Musk Lorikeet

Musk Lorikeet, Glossopsitta concinna, is a largish lorikeet 22cm in length. It has an overall dark green plumage with blue tinge on the crown of the head and olive/bronze on lower back of neck. There are bright red patches on the forehead and from under each eye to the upper/side of the neck. Beak is overall black with a tan/brown tip. The head is a distinctive shape with the red patched brow protruding. Wing feathers are red tipped and tail is yellow/green.
Eyes are light brown to dull orange, feet green/olive to brown.

As of August 2001 we have a mighty squadron of musk lorikeets.
Basiscally there is one male adult musk and then two breeding pairs, one pair have only produced one baby, Spotty, in September 2000 and they are now on two eggs due to hatch in early September 2001.
The other pair we obtained in May 2000 with five of their offspring. Since then they had a further seven babies, the first, Chatter, was born in August 2000. Since then they have been regular breeders producing another, Tiny, in October 2000, two (the twins!) on New year's day 2001 and one more, Noodle, in May 2001.
Two more were born in late July 2001 and are still in the nestbox. One feature of this prolific breeding pair is that with each new offspring there is an increasing amount of yellow breast and back feathers appearing. Starting with Chatter who practically lost her red cheek patches as they turned yellow and who has several large yellow patches through to the twins and Noodle there is an increasing yellow barring on their chests and a distinctive yellow border around the red cheek patches.
It will be interesting to see where this develops and if we will eventually get a lutino musk lorikeet.
Apart from two of the original offspring that were sold we have retained all of the Musks. The first two born in our aviaries, Chatter and Spotty, have become a pair. Although only just about a year old they may start breeding before the end of this year..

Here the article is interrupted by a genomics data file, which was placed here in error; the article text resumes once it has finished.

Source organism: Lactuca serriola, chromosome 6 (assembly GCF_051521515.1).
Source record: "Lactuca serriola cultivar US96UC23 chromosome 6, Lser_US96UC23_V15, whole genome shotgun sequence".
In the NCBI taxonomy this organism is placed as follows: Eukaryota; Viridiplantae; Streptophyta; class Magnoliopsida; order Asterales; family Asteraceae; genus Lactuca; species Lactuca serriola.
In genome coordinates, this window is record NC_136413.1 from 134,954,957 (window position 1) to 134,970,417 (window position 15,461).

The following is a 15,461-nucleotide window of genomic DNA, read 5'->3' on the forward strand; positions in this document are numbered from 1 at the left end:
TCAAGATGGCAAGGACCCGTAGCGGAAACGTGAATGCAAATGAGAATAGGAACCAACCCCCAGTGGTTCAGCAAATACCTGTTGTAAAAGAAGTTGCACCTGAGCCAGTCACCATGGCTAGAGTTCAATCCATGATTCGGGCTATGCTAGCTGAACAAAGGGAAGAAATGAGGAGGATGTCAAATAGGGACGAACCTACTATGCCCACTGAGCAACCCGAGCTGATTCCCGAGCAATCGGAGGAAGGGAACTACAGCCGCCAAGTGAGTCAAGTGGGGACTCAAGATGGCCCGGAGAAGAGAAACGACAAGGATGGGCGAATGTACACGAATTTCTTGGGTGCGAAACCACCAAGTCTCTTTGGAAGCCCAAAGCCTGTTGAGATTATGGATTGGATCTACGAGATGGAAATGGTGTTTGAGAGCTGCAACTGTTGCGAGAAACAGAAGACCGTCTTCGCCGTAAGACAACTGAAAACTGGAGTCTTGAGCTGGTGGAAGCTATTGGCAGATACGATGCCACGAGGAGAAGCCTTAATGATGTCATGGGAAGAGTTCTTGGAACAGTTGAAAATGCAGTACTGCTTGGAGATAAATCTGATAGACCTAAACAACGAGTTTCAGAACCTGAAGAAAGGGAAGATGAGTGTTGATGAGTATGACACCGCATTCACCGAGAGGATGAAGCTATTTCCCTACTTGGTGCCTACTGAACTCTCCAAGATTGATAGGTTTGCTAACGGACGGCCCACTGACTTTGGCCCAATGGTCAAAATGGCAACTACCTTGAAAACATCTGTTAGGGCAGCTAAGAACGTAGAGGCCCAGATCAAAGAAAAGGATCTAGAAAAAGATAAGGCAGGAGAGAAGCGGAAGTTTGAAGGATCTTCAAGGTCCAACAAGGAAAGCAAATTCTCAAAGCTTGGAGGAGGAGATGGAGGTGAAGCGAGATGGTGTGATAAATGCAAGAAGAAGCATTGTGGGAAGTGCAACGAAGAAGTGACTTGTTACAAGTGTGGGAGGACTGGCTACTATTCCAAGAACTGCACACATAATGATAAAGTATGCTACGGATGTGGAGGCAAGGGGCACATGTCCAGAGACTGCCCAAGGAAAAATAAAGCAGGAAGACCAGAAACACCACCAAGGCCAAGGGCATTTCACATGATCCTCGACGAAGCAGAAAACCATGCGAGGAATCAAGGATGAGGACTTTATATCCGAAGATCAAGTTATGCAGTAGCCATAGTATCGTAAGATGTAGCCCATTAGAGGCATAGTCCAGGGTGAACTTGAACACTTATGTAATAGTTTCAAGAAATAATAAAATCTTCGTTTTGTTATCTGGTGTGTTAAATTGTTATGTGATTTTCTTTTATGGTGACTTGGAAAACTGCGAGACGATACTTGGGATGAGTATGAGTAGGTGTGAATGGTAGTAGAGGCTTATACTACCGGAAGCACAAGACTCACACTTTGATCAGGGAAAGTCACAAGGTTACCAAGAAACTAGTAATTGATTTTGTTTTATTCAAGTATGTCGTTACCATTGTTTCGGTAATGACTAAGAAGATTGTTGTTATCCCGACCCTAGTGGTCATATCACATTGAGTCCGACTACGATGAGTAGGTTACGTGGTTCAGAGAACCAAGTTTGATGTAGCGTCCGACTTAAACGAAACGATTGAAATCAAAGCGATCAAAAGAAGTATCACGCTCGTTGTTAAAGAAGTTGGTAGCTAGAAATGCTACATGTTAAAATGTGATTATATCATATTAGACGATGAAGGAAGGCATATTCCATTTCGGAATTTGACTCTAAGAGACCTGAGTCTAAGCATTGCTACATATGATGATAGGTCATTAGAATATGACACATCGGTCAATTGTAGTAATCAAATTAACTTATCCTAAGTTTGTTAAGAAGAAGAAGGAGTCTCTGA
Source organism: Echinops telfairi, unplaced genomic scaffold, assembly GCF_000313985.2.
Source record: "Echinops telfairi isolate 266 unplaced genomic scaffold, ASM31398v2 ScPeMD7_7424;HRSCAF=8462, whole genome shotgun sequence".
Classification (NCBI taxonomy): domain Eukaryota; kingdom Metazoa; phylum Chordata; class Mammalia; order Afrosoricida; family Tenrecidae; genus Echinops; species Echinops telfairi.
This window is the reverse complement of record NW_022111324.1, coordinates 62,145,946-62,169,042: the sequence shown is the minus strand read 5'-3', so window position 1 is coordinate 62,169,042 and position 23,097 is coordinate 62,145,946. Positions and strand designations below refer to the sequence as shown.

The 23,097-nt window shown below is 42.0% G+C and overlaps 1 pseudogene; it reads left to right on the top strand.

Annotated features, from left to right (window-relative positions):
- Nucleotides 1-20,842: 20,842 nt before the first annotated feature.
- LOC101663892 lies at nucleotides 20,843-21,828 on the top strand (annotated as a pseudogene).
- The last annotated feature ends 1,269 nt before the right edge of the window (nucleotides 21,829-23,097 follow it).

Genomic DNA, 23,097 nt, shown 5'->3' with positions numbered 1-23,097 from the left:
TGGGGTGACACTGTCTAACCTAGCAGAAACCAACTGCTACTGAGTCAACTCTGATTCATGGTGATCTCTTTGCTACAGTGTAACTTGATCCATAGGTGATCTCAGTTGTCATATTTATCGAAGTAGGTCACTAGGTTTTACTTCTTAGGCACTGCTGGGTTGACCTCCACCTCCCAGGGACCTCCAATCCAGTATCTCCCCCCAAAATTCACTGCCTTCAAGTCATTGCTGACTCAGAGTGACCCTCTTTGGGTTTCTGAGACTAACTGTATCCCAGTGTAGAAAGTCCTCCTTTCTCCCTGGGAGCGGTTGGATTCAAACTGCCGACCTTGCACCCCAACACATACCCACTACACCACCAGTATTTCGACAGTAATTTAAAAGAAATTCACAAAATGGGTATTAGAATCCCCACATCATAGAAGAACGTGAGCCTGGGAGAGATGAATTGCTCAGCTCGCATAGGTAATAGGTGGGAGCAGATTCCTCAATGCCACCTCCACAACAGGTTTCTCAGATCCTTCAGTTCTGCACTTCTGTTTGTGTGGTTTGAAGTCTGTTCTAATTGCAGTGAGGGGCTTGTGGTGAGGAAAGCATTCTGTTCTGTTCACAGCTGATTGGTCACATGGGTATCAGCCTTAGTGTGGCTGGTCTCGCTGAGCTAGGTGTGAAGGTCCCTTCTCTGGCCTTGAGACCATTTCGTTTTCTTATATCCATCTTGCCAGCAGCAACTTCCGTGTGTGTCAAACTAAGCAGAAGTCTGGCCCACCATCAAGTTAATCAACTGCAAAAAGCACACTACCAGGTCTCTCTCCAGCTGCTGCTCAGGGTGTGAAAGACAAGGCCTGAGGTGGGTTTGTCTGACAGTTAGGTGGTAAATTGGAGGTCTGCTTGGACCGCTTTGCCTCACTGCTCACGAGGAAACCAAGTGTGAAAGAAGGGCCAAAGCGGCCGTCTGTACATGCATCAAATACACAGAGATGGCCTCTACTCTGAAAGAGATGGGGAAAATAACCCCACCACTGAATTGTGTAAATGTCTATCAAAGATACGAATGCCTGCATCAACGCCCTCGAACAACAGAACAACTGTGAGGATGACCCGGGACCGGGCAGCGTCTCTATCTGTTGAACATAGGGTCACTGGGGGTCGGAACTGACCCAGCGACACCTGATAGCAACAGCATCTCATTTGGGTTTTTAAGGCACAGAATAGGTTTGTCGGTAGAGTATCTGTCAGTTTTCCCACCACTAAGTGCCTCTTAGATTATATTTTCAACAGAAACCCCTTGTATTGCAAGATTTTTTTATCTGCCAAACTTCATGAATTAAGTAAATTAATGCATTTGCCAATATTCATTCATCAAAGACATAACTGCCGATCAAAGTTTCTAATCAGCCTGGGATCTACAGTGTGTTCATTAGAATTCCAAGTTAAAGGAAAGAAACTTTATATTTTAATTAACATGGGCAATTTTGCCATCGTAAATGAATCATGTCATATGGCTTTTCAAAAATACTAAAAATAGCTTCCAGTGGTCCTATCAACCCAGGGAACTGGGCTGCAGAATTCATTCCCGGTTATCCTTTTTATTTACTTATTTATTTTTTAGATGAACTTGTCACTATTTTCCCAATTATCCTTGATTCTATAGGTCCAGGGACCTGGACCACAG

The spare adult male has now also selected one of the female babies we obtained in May 2000 and these should also become a breeding pair.

All of our musks are extremely active and never stop chattering and arguing. Apart from the two breeding pairs who have their own aviaries almost all of the rest are in one 6metre long aviary/flight.
This 'communal' musk aviary sometimes has an occasional Scaley or two sharing the aviary, Musks and Scaleys seem to coexist with no problems.

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May 2000
Below are images of a complete family of Musk Lorikeets that we collected recently, these images are from just a few hours after we introduced them to their new home. There is a breeding pair of Musks and five children from two sets of eggs. There are two about eleven months old and three that are five months old.
The babies all appear to have been well handled from very young, they are very human friendly and are in excellent health. Their greatest concern was to get at food as several of the photos show. We have introduced them to some food items they have not had before and their enthusiasm had to be heard to be believed. The excited noise was deafening, the food dishes were wiped clean and a blended fruit/honey/biscuit/water mix was guzzled in double quick time.
These new additions are going to be special characters, we can see that each of the babies has its own personality.